Welcome to L.A. Week on First We Feast. As part of our continuing initiative to devote more coverage to Los Angeles, we’ll be running special features all week to explore the city’s ever-evolving food scene—from its most vaunted chefs, to its gritty underbelly.
Chef Ludovic Lefebvre never thought his restaurant Petit Trois would become renowned for something as simple as an omelette. “When we opened Petit Trois last summer, if someone told me we would be successful for an omelette, I’d tell them they were crazy,” he says. Yet the no-frills, Boursin cheese-filled egg dish has become the chef’s signature dish, and Angelenos have become French-omelette obsessed.
What’s Ludo’s trick? He’s got a few. “An omelette for me is about texture, so I like to fill it with just cheese or ham—something very soft. I will not put red pepper [in it]. There’s a time and a place for Southwestern omelets, don’t get me wrong, but what we’re making here is a very classic French omelette.” For the filling, Ludo uses creamy Boursin cheese, which he calls the “French Velveeta.”
Tip number two: Don’t cook your omelette too quickly. “Make sure to be gentle and to take your time, especially in the beginning,” says Lefebvre. “Make sure your heat is not too strong. It’s better to go slowly, and to be patient.”
And even with something as basic as an omelette, ingredients matter. “You must use fresh eggs,” explains the chef. “And when I say fresh eggs, I mean from the farm. You don’t want to get eggs with a watery egg white. You want an egg with orange yolk and thick egg white.” Besides that, secure some high-quality, unsalted butter (treat yo’ self), a good nonstick pan, and a rubber spatula.
“The omelette is like sushi. You know, it’s very simple, but it’s all about technique.” But at the end of the day, Lefebvre reminds us, “It’s just an omelette guys, okay?” In other words, relax and have fun.
How to Make a French Omelette at Home
- 3 fresh eggs
- Pinch of fleur de sel
- Pinch of white pepper
- Unsalted butter
- Black pepper Boursin cheese
- Chives, chopped
1. Crack three eggs into a bowl. Using a whisk or fork to beat the eggs. Lefebvre notes, “Some people use a whisk, some people use a fork. Grandmas use forks, but I use a whisk.”
He explains that you want to beat the eggs until the yolk is thoroughly mixed with the white, which will take “a good one minute.” When you cook the omelette, you don’t want to see little pieces of egg white—which will happen if you don’t beat the eggs enough.
2. Add a pinch of salt and touch of white pepper to the eggs. Whisk to incorporate.
A note on pepper: “No black pepper,” says Lefebvre. “I don’t want to take away from the omelette, and I think black pepper is too strong. Black pepper is good for steak, not for eggs. Use white pepper. Voila.”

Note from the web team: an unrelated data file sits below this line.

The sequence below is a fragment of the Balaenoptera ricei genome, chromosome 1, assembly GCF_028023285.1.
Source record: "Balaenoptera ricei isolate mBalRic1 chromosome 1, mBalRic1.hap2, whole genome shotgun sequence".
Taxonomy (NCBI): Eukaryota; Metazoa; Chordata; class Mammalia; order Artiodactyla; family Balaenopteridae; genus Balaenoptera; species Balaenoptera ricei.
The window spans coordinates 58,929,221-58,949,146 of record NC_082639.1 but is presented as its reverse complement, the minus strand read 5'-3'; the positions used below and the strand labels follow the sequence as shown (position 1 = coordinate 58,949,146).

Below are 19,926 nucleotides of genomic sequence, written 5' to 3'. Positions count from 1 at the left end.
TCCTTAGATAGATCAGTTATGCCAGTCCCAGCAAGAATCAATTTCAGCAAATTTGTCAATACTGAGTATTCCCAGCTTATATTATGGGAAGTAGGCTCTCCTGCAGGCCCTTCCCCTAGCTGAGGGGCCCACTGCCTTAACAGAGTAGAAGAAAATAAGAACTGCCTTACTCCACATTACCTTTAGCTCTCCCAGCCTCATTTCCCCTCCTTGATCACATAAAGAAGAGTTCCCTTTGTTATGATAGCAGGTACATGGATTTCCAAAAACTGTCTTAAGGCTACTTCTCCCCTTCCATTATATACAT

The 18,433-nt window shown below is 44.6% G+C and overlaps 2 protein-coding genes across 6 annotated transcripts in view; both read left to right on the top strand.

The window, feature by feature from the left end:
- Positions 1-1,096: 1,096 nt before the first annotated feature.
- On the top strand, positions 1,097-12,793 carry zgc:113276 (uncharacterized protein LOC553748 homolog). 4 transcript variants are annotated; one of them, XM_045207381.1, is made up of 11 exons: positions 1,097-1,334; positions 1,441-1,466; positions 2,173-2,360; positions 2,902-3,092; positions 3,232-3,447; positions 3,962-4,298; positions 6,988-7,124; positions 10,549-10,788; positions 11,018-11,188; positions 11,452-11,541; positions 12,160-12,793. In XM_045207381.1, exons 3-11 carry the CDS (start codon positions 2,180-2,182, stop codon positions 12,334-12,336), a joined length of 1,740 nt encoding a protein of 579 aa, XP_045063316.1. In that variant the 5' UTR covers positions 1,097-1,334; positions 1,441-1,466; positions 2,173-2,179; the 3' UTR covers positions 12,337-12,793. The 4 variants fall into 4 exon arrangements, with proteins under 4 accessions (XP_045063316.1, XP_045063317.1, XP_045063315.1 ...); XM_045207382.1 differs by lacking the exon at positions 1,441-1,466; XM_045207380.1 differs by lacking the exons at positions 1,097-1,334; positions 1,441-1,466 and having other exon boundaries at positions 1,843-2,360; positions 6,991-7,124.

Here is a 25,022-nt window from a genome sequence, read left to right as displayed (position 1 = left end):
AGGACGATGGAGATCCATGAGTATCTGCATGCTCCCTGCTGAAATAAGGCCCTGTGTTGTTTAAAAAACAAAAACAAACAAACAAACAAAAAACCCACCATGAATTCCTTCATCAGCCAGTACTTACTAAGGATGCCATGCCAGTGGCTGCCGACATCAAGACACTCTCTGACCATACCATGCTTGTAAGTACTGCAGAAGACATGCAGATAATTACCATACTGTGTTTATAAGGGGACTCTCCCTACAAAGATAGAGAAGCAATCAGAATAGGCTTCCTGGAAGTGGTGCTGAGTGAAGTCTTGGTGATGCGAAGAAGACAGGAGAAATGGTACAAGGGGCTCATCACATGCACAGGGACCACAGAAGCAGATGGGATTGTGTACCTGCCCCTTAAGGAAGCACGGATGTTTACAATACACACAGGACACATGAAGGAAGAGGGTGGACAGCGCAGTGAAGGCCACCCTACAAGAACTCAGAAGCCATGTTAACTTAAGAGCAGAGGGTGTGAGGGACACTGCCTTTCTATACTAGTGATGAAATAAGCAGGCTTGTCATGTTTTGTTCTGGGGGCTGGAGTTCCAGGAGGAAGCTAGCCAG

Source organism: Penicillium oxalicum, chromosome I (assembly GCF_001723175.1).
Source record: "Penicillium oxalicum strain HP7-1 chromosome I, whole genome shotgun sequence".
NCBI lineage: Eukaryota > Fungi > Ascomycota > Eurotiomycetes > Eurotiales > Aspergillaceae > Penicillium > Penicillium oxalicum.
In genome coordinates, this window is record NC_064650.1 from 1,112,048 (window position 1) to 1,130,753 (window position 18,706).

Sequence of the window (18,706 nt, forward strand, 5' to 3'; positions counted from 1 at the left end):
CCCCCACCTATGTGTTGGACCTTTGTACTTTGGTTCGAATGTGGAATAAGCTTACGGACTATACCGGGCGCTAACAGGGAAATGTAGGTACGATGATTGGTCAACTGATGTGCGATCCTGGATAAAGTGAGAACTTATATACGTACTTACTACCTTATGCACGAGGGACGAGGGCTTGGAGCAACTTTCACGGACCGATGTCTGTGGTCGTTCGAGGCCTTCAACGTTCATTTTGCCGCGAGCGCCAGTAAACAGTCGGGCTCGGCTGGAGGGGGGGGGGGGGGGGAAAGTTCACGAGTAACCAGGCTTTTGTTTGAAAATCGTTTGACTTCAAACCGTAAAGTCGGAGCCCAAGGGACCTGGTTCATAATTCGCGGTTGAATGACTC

3. Heat a 9-inch nonstick pan over medium-low heat. (Make sure your pan is clean before you begin.) If you can hold your hand directly above the skillet and your palm feels warm, your pan is ready.
4. Drop a heaping tablespoon of unsalted butter into the pan.
If your heat is at the right temperature, your butter will start to foam slightly, but no coloration will occur. You don’t want to end up with brown butter.
5. Pour your eggs into the pan. “If the pan is too hot, your eggs are going to cook right away, and that’s no good,” says Lefebvre.
A note on taking your time, and cooking the omelette gently: “It’s like when you cook a steak. It’s better to cook the steak less, and then you can fix it,” explains Lefebvre. “If you cook it too much, there’s nothing you can do. Same thing with the eggs.”
6. Now, this part is just like making scrambled eggs. Stir the eggs quickly with a rubber spatula while shaking the pan back and forth. Curds will begin to form.
Keep your eggs moving to prevent coloration. The eggs towards the sides of the pan will cook more quickly, so scrape them down from the sides and fold them in towards the middle, shaking the pan to make sure they cover the entire surface of the skillet.
7. Once the eggs are set but still a little liquid on the top, you’re ready for the filling. Give the pan a little shake to smooth the bottom of the omelette.
8. Run the spatula along the sides of the omelette to loosen the eggs from the skillet.
Here’s what you’re looking for with the eggs: See how they’re cooked, but still a little bit soft and runny on top?
9. Squeeze Boursin cheese down the center third of the omelette. Don’t have a piping bag? Make one out of a Zip Lock bag.
10. Place a little piece of butter next to the omelette before you roll it—this will make it pretty and shiny on the outside.
11. Place the spatula under the right side of the eggs, and begin to roll the omelette gently towards the opposite side of the pan.
12. Grab the handle of the pan with one hand (grab it from underneath, so your wrist is facing up), and hold a plate with your other hand. Tilt the skillet and let the omelette roll onto the plate.
13. Sprinkle with chives, et voila.
Go see Ludo (along with other internationally-renowned chefs) at the second annual All-Star Chef Classic on March 11-14 at L.A. LIVE. Tickets to the four-day culinary event are available here.